An RCMP traffic advisory remained in place Sunday for Highway 4, south of Lethbridge to the Canada-Montana border.
The advisory was issued Saturday when protestors fighting COVID-19 restrictions clogged up the road at the Coutts crossing.
Traffic was backed up about two kilometres early Sunday afternoon.
The Canada Border Services Agency announced while the border remains open, travellers should expect extensive delays.
Travellers are advised to use other ports of entry and consult the Directory of CBSA Offices and Services to confirm hours of service before they head out.
Protestors had also blocked access to the village of Coutts, making it very difficult for emergency crews to get in and out.
Sunday morning, RCMP told Global News an ambulance was able to use a back trail into the village and is on standby in case medical help is needed.
“It’s scary,” said Coutts Mayor Jim Willett. “If we had to bring in fire trucks there’s no way to get up the shoulder. And maybe you could run through the back roads and finally get there, but all of that is time and in an emergency situation time is very important,”
Willett said on Sunday while he believes in the right to peaceful protest, he draws the line at interfering with commerce and people’s ability to make a living.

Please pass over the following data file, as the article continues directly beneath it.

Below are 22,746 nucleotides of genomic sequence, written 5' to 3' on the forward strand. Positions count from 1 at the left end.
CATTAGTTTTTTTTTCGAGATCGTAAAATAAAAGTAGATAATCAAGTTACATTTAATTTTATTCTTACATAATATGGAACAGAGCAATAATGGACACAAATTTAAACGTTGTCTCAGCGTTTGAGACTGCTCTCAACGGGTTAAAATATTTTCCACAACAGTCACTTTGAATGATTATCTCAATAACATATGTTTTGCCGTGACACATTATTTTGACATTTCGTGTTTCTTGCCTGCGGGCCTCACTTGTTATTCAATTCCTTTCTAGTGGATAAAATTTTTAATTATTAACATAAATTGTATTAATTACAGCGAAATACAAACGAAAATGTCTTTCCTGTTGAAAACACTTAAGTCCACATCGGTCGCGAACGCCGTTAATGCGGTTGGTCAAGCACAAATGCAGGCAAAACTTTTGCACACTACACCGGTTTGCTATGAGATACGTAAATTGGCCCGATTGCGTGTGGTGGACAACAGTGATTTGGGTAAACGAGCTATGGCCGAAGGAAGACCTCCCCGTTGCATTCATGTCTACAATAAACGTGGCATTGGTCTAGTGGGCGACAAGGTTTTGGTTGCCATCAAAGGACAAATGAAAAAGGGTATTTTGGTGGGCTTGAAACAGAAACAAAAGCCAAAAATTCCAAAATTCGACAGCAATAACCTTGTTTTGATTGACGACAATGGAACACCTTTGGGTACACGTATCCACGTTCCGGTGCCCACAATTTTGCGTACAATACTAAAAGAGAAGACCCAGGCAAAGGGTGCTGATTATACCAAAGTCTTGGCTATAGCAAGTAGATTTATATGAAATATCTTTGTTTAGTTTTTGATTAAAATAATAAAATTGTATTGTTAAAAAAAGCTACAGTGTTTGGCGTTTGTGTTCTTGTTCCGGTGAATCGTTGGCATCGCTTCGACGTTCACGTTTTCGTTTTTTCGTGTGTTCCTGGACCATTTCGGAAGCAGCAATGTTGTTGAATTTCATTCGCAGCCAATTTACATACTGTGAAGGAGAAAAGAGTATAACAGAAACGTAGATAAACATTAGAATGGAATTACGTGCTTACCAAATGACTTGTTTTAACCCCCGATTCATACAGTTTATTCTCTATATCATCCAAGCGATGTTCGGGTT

“I do not believe in the total concept of blocking an international port. I know for a fact we have produce trucks sitting on the other side of the border with the clock ticking on the guys that are driving it. They will start paying penalties because they have to deliver by a certain time,” he said.
“You are going to start seeing the shortages that everybody talks about, they will be real. Because you have blocked the main link in the supply chain that comes from the south.”
Willett said he’s heard there are no plans to move the blockade any time soon, although police are in talks with organizers. He adds the protest has been peaceful so far.
Alberta NDP leader Rachel Notley issued a statement Sunday condemning the blockade.
“The blockade of emergency vehicles to Albertans in need, and the disruption in the flow of vital goods through our major transportation corridor, is both dangerous and disgraceful,” Notley said in the news release.
“It puts lives at risk, hurts our economy, and hurts families. To put it bluntly, a small group first claiming to be concerned about the possibility of grocery shortages have now most assuredly caused them.”
Premier Jason Kenney released a statement Sunday afternoon condemning the blockade, saying it violates the Alberta Traffic Safety Act and must end.
“As I said last week, Canadians have a democratic right to engage in lawful protests,” Kenney posted to Twitter.
“I urge those involved in this truck convoy protest to do so as safely as possible, and not to create road hazards which could lead to accidents or unsafe conditions for other drivers. If participants in this convoy cross the line and break the law, I expect police to take appropriate action.”
The Opposition is also calling on Kenney to direct his MLA for Taber-Warner to end his participation in the protest.